A jour­ney from chem­istry and phamaceu­ti­cals, to art and New York City

Kathimerini English - - Focus - BY SELANA VRONTI

The Jewish Mu­seum of Greece is in a pretty, salmon-col­ored neo­clas­si­cal build­ing with gray shut­ters on Nikis Street, which links Syn­tagma Square and Plaka in cen­tral Athens. I had passed it many times with­out en­ter­ing. I fi­nally did so to see the ex­hi­bi­tion “FORM/Less” by young artist Maria Fragoudaki. “I was in­vited by Saranna Biel-Co­hen, an Amer­i­can cu­ra­tor who works with the mu­seum. Re­cently, Jewish in­sti­tu­tions have be­gun to present nonJewish artists,” she said.

The Jewish Mu­seum, which was es­tab­lished in 1977, con­tains a rich col­lec­tion with thou­sands of items which re­flect the long his­tory of Ro­man­iote and Sephardic Jews. Some of Fragoudaki’s works were dis­played among Jewish heir­looms, in an in­ter­est­ing dia­logue, but the main body of work was on the top floor of the build­ing, in a small ex­hi­bi­tion space.

“For a month I vis­ited the mu­seum ev­ery day and stud­ied the ob­jects on dis­play. I was in­spired by the col­ors and the ma­te­ri­als, such as the fab­rics, the wood, the mar­ble,” said the 33-year-old artist who lives and works in New York. “I have many Jewish friends. Work­ing on the project I drew closer to them, I learned about their cul­ture. A new chap­ter of knowl­edge was opened to me,” she said.

Fragoudaki’s paint­ings looked more like sculp­tures. For ex­am­ple, in one, saw­dust formed a white wreath; in an­other there was string, while on an­other plas­ter took the shape of stones. It is as if the artist was fight­ing with the can­vas, ex­per­i­ment­ing with the ma­te­rial.

She had been in­flu­enced by Process Art, a move­ment of the 1960s which put more em­pha­sis on the pro­duc­tion process than on the fi­nal re­sult, the fin­ished art­work. Many of the works in this se­ries looked “tired.” They had holes, tears, “wounds,” they sug­gested catas­tro­phe.

While Fragoudaki has taken part in many group ex­hi­bi­tions in Greece and abroad, what struck me in her bi­og­ra­phy, how­ever, was that she had stud­ied chem­istry. “My in­ter­est in mat­ter and the con­stituents of col­ors drove me to­ward this sci­ence. I wanted to un­der­stand how ev­ery­thing around me worked,” she said. “I went to study in Lon­don. In the af­ter­noons I would at­tend art classes.” As time passed, the young stu­dent re­al­ized that she wanted to de­vote her­self to art.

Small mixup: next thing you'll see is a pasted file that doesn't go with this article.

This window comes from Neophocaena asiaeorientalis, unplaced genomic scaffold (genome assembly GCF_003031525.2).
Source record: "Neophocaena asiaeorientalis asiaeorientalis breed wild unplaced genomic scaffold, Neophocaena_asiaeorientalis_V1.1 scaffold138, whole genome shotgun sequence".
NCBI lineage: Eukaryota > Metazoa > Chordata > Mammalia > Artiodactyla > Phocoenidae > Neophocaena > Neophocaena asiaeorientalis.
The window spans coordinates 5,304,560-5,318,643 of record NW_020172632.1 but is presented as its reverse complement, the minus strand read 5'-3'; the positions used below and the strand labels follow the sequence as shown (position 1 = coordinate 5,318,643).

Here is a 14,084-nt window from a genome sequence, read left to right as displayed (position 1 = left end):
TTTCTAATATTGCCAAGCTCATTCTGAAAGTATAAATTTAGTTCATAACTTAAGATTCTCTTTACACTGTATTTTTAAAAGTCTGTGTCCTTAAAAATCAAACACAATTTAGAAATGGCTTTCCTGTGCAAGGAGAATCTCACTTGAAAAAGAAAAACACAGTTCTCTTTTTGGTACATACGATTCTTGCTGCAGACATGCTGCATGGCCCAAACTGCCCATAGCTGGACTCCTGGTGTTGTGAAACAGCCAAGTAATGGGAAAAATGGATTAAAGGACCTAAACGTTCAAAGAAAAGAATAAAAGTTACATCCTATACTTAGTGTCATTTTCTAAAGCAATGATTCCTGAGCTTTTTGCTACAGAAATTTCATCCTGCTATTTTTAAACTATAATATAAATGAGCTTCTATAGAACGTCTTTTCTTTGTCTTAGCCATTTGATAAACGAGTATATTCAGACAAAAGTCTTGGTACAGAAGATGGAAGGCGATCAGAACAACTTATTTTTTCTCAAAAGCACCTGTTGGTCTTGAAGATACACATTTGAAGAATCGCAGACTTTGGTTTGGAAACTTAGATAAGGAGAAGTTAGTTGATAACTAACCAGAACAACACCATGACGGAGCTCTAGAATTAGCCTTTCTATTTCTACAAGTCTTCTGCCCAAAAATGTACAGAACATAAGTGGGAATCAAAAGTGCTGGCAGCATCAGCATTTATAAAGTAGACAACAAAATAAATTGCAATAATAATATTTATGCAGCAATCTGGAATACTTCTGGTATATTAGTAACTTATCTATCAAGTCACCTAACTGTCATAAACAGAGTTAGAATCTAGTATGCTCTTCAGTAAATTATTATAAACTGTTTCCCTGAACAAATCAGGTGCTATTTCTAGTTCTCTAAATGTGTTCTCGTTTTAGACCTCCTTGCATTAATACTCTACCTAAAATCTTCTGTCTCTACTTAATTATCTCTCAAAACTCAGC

Nev­er­the­less, af­ter her stud­ies she worked for an­other five years at phar­ma­ceu­ti­cal com­pa­nies, to raise money to be able to sup­port her­self. Then she re­turned to Greece, where she showed her port­fo­lio to the Sk­o­ufa Gallery. “The next af­ter­noon they asked to visit my stu­dio. My first solo ex­hi­bi­tion came eas­ily.”

The artist looked sweet and frag­ile, but hid­den be­hind this is great strength. “I told my­self that if I sold the works in the ex­hi­bi­tion I would go to New York im­me­di­ately.” She sold all the works in three weeks and left for the US. “When I first ar­rived I knew no one. I used Airbnb and moved from one house to the next, on a tem­po­rary visa. I don’t know if I would have the strength to do it to­day,” she con­fided.

She be­gan to at­tend art classes at NYU, at the School of Visual Arts and at Parsons. “It was the best move I ever made. I quickly got into art cir­cles. I came into con­tact with artists, cu­ra­tors, aca­demics. My work be­gan to change quickly.”

Maria Fragoudaki stud­ied chem­istry while at the same time tak­ing an ac­tive in­ter­est and classes in art.

Newspapers in English

Newspapers from Greece

© PressReader. All rights reserved.